alexa A review of physiological and biochemical aspects of resistance to atrazine and paraquat in Hungarian weeds.
Biochemistry

Biochemistry

Journal of Plant Biochemistry & Physiology

Author(s): Szigeti Z, Lehoczki E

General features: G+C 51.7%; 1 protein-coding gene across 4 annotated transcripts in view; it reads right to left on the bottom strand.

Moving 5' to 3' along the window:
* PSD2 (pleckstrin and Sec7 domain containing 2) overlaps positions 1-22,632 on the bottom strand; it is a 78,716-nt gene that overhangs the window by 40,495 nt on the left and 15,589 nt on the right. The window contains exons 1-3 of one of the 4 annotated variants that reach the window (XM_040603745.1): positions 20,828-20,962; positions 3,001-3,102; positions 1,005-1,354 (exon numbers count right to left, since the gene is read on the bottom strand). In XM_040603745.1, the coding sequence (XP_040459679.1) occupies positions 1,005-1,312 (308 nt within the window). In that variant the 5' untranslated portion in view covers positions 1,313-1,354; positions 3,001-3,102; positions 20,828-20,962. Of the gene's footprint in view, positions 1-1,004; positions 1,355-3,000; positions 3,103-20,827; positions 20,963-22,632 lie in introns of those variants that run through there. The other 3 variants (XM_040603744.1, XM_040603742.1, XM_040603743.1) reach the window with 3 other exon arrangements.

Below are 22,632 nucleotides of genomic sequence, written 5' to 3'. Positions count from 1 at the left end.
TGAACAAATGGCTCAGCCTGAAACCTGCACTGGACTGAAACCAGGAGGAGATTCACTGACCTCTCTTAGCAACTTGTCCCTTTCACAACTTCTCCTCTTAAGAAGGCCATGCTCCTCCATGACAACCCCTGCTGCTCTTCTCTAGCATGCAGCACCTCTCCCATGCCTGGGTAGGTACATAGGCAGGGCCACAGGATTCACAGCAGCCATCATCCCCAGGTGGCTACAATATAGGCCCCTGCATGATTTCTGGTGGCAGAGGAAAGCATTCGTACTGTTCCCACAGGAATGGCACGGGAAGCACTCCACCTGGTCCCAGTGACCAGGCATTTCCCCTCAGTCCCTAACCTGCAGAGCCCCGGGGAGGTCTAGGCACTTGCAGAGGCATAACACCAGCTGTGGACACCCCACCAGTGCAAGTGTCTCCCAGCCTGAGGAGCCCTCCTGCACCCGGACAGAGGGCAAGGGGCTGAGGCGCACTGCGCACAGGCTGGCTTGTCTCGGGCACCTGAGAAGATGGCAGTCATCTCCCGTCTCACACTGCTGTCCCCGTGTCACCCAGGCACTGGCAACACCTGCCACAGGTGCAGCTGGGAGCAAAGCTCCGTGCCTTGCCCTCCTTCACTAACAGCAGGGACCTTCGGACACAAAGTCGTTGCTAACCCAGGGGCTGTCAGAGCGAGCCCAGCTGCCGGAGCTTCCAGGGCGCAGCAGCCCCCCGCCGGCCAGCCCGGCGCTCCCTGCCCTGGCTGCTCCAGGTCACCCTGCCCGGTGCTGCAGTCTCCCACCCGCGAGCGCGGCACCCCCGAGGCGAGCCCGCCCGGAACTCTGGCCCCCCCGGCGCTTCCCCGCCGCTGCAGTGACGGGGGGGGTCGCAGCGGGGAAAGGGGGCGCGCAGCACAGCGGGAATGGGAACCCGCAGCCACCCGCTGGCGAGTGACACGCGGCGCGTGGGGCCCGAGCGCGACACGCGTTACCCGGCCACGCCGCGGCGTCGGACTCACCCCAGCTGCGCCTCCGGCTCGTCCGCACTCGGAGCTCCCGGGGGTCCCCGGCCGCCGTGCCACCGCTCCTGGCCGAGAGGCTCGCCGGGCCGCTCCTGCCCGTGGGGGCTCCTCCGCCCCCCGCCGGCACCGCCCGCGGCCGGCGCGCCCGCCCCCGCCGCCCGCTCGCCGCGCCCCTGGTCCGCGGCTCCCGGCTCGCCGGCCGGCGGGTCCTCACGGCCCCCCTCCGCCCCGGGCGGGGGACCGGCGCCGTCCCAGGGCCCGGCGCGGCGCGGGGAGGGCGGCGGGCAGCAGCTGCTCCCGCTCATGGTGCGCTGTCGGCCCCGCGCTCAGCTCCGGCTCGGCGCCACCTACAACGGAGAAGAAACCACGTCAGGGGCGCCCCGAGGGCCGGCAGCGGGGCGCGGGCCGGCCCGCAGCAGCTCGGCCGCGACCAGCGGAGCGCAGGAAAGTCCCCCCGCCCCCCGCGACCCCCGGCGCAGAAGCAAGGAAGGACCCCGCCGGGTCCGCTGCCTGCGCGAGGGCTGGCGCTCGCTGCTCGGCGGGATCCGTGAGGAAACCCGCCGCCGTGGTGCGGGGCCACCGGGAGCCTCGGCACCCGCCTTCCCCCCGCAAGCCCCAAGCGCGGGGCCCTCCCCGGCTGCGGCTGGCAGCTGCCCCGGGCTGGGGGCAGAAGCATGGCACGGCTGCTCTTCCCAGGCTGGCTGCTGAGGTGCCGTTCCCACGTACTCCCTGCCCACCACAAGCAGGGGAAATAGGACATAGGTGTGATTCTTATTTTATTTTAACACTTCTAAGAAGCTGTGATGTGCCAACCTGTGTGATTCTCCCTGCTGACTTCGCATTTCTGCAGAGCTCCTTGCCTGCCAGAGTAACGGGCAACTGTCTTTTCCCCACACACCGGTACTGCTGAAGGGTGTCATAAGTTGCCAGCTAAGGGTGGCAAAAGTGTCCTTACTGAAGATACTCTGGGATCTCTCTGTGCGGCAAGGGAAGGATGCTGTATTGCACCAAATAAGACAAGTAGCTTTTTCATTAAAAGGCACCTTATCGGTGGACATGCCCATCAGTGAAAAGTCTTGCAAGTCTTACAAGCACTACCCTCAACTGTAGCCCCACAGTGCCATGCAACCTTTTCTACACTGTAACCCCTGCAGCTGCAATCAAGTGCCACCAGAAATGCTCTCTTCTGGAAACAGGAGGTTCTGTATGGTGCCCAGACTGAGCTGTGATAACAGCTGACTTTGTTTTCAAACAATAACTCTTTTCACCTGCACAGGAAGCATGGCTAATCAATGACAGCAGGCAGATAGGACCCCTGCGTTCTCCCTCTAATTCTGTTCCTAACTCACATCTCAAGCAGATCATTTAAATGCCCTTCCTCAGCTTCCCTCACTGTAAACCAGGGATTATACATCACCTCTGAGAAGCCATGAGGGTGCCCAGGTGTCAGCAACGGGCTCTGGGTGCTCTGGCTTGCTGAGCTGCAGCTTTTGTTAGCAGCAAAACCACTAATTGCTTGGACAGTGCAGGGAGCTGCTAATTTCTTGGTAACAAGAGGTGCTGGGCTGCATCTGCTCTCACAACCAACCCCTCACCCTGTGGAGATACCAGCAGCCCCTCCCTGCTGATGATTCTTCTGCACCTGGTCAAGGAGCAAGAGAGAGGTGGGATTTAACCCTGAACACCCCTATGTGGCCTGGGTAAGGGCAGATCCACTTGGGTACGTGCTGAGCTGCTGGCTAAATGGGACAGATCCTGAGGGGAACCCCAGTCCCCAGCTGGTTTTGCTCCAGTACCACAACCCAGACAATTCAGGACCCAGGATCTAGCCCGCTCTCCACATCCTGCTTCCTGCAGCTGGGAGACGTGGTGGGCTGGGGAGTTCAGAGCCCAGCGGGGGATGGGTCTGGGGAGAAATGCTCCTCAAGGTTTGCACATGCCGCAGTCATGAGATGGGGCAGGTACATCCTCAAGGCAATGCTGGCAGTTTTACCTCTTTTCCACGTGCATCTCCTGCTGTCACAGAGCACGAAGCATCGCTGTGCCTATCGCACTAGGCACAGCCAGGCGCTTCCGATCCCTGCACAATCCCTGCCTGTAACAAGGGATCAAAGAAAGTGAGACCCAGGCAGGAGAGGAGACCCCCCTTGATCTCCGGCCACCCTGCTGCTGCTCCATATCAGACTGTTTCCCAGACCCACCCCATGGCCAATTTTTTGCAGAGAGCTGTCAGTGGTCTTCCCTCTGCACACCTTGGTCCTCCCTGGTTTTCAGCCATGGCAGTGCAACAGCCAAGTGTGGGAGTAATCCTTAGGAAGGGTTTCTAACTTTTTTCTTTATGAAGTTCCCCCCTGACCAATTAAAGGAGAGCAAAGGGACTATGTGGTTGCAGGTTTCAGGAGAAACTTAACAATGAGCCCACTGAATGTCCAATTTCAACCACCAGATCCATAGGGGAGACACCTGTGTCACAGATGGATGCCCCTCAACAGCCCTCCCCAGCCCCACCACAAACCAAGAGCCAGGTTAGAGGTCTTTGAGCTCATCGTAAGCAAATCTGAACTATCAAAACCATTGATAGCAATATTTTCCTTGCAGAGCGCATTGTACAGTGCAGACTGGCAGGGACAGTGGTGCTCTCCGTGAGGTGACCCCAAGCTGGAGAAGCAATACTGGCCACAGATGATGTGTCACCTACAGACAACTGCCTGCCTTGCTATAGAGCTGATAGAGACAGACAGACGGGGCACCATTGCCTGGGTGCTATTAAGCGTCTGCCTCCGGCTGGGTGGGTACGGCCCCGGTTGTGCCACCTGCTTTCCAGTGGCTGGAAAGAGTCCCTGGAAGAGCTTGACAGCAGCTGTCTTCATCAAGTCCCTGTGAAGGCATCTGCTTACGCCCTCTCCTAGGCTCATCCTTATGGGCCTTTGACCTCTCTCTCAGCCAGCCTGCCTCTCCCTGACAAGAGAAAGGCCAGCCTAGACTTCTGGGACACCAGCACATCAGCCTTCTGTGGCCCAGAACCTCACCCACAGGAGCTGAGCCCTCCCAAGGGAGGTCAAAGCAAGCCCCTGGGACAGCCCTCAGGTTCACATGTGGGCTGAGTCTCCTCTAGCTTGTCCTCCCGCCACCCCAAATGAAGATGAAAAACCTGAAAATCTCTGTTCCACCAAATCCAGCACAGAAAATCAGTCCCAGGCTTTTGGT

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Abstract The most important results in the field of atrazine and paraquat resistance research by Hungarian researchers are reviewed. Pleiotropic effects accompanying atrazine resistance were investigated in atrazine-resistant (AR) and susceptible (S) biotypes of horseweed (Conyza canadensis (L) Cronq). No significant difference in carbon dioxide assimilation rate was found between the AR and S plants. The rates of the Hill reaction of the AR and S chloroplasts exhibited different temperature dependence. The thylakoid membrane lipids contained a lower amount of polar lipid and the fatty acid content exhibited a higher degree of unsaturation in the AR biotype. Photosynthetic apparatus of the AR biotype had better adaptive ability at low temperature and showed enhanced susceptibility to high-temperature stress. AR horseweed plants had reduced activity of xanthophyll cycle, limited capacity of light-induced non-photochemical and photochemical quenching, higher photosensitivity and susceptibility to photo-inhibition. In the case of paraquat resistance, horseweed found in Hungary exhibited a resistance factor of 450; the resistance is not based on an elevated level and activity of the antioxidant enzyme system. The suggested role of polyamines in the resistance mechanisms can be excluded. The higher putrescine and total polyamine content of paraquat-treated R leaves can be regarded as a general stress response rather than as a symptom of paraquat resistance. A paraquat-inducible, nuclear-coded protein, which presumably functions by carrying paraquat to the vacuole, is supposed to play a role in resistance. This article was published in Pest Manag Sci and referenced in Journal of Plant Biochemistry & Physiology

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